Our 5 hour bus ride up from Saigon to Dalat went without any issues, it’s was a clean bus, comfortable and we got free water which was handy as the bus was actually 7 and a half hours rather than the quoted 5. Ah well, we made it I guess. Arriving at the bus station in Dalat later than planned, we were left with finding our way in to the centre of Dalat and finding some accommodation.
Fortunately, on the bus there were a couple of lads from the UK which we got talking to and managed to get in on their taxi into town, saving some vital Dong. They also seemed to have found a pretty reasonable hotel in the center too which we booked ourselves into. Possibly one of the nicer rooms which we’ve stayed in, a proper bed with duvet for a start.
As it was our fist night, we did what we usually do. Unpacked, showered and went in search of food. The four of us wandered up the hill to Dalat market, and after checking a few menus along the way, we kind of gave in to our hunger and sat in what resembled somebodies front room with a few extra tables. After dinner, a quick stroll through the night market which at this point was packing up and back to our hotel.
All four of us had heard of the Easy Riders in Dalat, a team of motorbike guides which will take you around the local area and explain things as you go. Brilliant, we told reception and 10 minutes later, Viet the leader of our Easy Rider gang arrived to talk us through the options, of which there were plenty. We only had time to do the 1 day around Dalat but were ever so tempted by the longer journeys up to Nah Trang, through the country seeing rural Vietnamese life with our guides on the back of their trusty motorbikes.
The following morning, and as planned Viet and his team were at reception of the hotel ready to take us off in to the hills. On the agenda today was plenty, including the Dragon Pagoda, Elephant Falls, the Crazy House, coffee plantations, silk farming and a lunch at a local fish farm.
First stop was the Dragon Pagoda, which was nice enough, giant fiberglass statues of lions, dragons and Buddhas which to me was lacking just a windmill and you’d have your pretty average crazy golf course. The real entertainment came outside the pagoda. Returning to the bikes, I decided it would be quicker (and more entertaining to the locals) if I fell down the flight of freshly watered steps. Head over heels all the way down, landing in the puddle at the bottom, I was left with a cut hand, bruised thumb, soaking bottom, bumped head and almost a broken camera. Oh, and I felt a little embarrassed.
Well as we entertainers say, the show must go on, and so it did, we stopped at a few more sights and our guides, with excellent English told us all we needed to know. We also stopped several times to take in the scenery around us, take some photo’s and rest our numb bums.
Of all the highlights however, we’d have to say that Elephant Falls was outstanding. Being able to look from the top, then climb down to stand behind the water fall was amazing, and quite refreshing. The Crazy House, with it’s never ending maze of corridors and staircases really does have to be seen to be believed. There’s something strange about this place, as I don’t think I’d be the only one to say, I’d love to live in a house like that (which for a few more dollars than we can afford, you can if only for a night).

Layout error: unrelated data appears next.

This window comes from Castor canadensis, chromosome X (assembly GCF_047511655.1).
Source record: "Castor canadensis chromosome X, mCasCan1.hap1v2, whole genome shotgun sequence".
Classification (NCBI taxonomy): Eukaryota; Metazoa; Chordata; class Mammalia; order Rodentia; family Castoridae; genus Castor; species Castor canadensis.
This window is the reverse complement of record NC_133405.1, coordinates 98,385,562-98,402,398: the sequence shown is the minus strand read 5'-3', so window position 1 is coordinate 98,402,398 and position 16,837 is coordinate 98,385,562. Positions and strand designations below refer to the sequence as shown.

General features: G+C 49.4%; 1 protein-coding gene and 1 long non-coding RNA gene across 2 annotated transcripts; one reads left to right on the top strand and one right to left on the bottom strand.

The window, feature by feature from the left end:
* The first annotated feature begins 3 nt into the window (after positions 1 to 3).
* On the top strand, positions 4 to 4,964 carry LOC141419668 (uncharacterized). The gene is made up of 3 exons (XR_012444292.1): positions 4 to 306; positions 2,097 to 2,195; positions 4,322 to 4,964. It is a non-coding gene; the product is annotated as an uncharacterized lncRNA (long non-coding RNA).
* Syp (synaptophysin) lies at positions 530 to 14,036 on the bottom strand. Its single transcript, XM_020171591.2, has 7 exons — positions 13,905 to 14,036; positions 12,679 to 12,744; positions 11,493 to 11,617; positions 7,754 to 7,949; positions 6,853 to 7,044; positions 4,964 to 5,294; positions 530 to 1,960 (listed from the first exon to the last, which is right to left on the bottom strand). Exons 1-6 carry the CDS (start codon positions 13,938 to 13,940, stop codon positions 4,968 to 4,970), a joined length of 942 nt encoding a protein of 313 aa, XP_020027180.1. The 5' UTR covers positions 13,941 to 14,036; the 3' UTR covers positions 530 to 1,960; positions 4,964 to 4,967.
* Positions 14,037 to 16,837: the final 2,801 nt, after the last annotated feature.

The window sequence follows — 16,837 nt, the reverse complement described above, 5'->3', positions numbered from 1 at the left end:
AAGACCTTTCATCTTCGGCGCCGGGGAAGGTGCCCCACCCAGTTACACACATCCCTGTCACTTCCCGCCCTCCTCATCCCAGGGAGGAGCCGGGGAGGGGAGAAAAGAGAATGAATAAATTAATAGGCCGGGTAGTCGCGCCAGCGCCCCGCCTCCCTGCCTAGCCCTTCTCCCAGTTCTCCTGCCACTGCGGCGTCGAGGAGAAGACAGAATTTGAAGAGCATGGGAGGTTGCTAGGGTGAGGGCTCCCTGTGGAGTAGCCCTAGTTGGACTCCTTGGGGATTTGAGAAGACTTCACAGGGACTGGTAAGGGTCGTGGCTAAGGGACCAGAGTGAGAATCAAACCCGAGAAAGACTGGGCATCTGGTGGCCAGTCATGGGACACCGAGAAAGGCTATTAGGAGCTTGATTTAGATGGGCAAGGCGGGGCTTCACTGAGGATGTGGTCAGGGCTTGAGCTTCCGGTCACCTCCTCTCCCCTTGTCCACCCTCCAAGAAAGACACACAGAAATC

Lunch was certainly a highlight of the day. For a few dollars each I think it was, we ate like kings. The girls in the restaurant, which overlooked the local fish farm, kept bringing us new dishes to try and all bar the Tofu was absolutely delicious. The meal successfully filled us up for the remainder of the day, which we’d later find would be very handy.
Other stops included a rather large happy Buddha and lessons in the production of Coffee, Silk and Snake Wine! Which apparently is good for you in moderation. So much so, my easy rider was quite happy to polish off the glass which the four of us could only sip from.
Dalat and the surrounding area is such a pleasant change to Saigon. The hustle & bustle, the noise, the heat and the motorbikes are all replaced for a much cooler retreat with a much more lade back lifestyle. Which is probably why, during the American war this city was spared from any damage as apparently leading figures on both side liked to come here to unwind and relax.
Being so far behind on the blog, we’re unfortunately starting to forget parts, there’s been so much to see and do between then & now so I’m sure we aren’t doing this day enough justice. Jemma, the much more organised of the two of us is keeping a diary which seems pretty accurate, while my diary lasted as far as the Thai islands before I gave up.
However, back to the point, we would quite happily recommend Viet and his team of riders to anybody looking to visit Dalat. In fact, his email address should you be in the area looking for an Easy Rider is firstname.lastname@example.org or cell phone (084) 0984020081. Be sure to tell him Jemma & John sent you! We’ve even muted the idea of returning to do a longer trip, from Saigon up to Hoi An. One day maybe.
That evening was a quiet one, I had work to do and we were both pretty tired to wander around the town so just chilled out in the hotel room, ready for another bus ride in the morning, this time to the beach resort of Nha Trang (only for an afternoon) before yet another night bus up to Hoi An.